Interactions between apparently 'primary' weather-driven hazards and their cost
Study shows links between major weather events
The Guardian newspaper this week highlighted a recent study by Neil Macdonald (Department of Geography and Planning) and colleagues at Loughborough University and the University of Birmingham analysed long weather and insurance data, identifying intra-annual links between floods, windstorms and shrink-swell damage (often caused by drought). The research has found that the UK's most costly weather events are highly likely linked rather than independent as previously presumed.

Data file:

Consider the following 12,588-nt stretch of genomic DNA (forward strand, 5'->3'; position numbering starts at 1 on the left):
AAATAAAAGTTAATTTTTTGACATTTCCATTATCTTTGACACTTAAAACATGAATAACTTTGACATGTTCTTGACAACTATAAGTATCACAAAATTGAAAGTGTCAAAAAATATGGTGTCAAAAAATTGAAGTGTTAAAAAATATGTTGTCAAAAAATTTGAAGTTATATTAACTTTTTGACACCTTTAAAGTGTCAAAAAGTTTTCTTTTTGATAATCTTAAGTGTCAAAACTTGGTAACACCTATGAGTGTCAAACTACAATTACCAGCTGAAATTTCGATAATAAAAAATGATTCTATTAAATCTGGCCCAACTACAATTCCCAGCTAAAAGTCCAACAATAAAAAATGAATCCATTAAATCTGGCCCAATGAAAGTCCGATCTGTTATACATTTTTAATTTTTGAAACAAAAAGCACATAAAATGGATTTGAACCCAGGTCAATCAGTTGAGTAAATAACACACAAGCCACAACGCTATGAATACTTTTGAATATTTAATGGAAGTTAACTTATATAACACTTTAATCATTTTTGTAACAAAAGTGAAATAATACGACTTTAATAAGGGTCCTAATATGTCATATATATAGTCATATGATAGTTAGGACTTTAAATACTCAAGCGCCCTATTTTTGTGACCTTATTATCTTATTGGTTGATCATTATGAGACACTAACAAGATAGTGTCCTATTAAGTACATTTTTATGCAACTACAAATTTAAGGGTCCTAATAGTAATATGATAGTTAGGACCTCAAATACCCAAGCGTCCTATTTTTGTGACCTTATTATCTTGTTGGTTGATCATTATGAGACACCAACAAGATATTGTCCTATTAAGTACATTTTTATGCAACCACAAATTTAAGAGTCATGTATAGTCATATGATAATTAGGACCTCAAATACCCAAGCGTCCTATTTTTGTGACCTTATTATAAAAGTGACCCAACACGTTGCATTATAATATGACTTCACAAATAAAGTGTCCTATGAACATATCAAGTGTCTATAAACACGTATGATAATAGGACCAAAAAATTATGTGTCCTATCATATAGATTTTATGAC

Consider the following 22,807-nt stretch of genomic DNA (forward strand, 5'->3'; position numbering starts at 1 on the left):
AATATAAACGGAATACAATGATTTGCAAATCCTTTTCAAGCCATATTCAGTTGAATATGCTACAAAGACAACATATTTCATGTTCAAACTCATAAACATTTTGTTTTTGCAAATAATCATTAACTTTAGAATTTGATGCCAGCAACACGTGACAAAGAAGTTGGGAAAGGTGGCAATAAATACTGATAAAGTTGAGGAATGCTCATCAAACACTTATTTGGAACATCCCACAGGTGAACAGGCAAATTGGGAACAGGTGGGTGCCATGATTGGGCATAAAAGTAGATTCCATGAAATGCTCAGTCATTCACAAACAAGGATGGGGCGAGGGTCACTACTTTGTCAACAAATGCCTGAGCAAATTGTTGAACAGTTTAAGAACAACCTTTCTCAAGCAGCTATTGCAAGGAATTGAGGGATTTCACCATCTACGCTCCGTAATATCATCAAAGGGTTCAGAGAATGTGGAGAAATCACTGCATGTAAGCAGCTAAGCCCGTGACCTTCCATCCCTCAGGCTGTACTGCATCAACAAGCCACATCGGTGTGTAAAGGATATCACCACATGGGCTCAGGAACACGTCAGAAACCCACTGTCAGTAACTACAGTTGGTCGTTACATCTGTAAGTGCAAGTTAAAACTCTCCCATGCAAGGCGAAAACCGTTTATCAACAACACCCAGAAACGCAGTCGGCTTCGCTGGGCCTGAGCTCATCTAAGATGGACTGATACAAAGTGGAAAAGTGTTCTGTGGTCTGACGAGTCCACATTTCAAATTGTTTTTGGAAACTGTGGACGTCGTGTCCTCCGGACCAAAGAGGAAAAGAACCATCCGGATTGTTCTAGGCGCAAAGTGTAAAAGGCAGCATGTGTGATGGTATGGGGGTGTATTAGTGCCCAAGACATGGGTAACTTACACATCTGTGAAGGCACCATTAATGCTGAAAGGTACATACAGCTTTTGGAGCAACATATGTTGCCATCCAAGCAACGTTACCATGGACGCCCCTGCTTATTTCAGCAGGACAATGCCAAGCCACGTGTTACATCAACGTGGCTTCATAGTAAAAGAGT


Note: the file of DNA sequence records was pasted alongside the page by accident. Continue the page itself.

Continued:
The data show that the likelihood of a major flood and windstorm event both happening in a year could be up to one-and-a-half times more likely than caused by random chance. This includes not only pairings that are relatively close in time, such as the heavy floods and storms such as 2013-14, but also when the events are not clearly linked, for example, the extensive rainfall in winter and summer 2007.
The findings could have implications for risk assessment and management, the insurance industry and Government agencies involved in future natural hazard resilience planning, who currently consider these major weather events independently of each other.
The findings are described in the paper Interactions between apparently ‘primary’ weather-driven hazards and their cost published in Volume 10 of Environmental Research Letters published by IOP Science.